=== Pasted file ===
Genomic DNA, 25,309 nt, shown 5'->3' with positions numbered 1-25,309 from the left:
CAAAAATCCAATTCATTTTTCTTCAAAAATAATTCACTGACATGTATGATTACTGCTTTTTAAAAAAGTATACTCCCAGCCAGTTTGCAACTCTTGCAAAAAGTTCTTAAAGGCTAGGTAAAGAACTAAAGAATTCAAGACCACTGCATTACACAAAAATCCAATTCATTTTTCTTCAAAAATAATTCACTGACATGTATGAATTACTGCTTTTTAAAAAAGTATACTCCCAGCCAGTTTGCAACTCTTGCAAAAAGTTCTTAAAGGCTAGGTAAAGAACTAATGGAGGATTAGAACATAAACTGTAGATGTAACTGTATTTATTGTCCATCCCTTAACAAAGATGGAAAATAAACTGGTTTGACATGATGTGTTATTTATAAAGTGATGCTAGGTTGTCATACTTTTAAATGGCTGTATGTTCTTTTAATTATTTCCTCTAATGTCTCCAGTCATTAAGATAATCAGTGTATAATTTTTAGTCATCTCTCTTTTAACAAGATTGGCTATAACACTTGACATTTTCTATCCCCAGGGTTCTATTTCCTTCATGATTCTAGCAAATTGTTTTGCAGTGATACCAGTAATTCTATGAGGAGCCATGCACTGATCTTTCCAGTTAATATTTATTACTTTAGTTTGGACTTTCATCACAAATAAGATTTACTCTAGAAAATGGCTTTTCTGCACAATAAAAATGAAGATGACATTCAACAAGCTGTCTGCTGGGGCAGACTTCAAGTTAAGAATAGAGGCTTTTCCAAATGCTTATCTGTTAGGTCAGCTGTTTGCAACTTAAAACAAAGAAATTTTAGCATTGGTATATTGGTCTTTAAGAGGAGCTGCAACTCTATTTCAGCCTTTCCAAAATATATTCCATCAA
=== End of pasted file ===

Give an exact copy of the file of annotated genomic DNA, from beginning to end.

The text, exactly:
Genomic DNA, 25,309 nt, shown 5'->3' with positions numbered 1-25,309 from the left:
CAAAAATCCAATTCATTTTTCTTCAAAAATAATTCACTGACATGTATGATTACTGCTTTTTAAAAAAGTATACTCCCAGCCAGTTTGCAACTCTTGCAAAAAGTTCTTAAAGGCTAGGTAAAGAACTAAAGAATTCAAGACCACTGCATTACACAAAAATCCAATTCATTTTTCTTCAAAAATAATTCACTGACATGTATGAATTACTGCTTTTTAAAAAAGTATACTCCCAGCCAGTTTGCAACTCTTGCAAAAAGTTCTTAAAGGCTAGGTAAAGAACTAATGGAGGATTAGAACATAAACTGTAGATGTAACTGTATTTATTGTCCATCCCTTAACAAAGATGGAAAATAAACTGGTTTGACATGATGTGTTATTTATAAAGTGATGCTAGGTTGTCATACTTTTAAATGGCTGTATGTTCTTTTAATTATTTCCTCTAATGTCTCCAGTCATTAAGATAATCAGTGTATAATTTTTAGTCATCTCTCTTTTAACAAGATTGGCTATAACACTTGACATTTTCTATCCCCAGGGTTCTATTTCCTTCATGATTCTAGCAAATTGTTTTGCAGTGATACCAGTAATTCTATGAGGAGCCATGCACTGATCTTTCCAGTTAATATTTATTACTTTAGTTTGGACTTTCATCACAAATAAGATTTACTCTAGAAAATGGCTTTTCTGCACAATAAAAATGAAGATGACATTCAACAAGCTGTCTGCTGGGGCAGACTTCAAGTTAAGAATAGAGGCTTTTCCAAATGCTTATCTGTTAGGTCAGCTGTTTGCAACTTAAAACAAAGAAATTTTAGCATTGGTATATTGGTCTTTAAGAGGAGCTGCAACTCTATTTCAGCCTTTCCAAAATATATTCCATCAA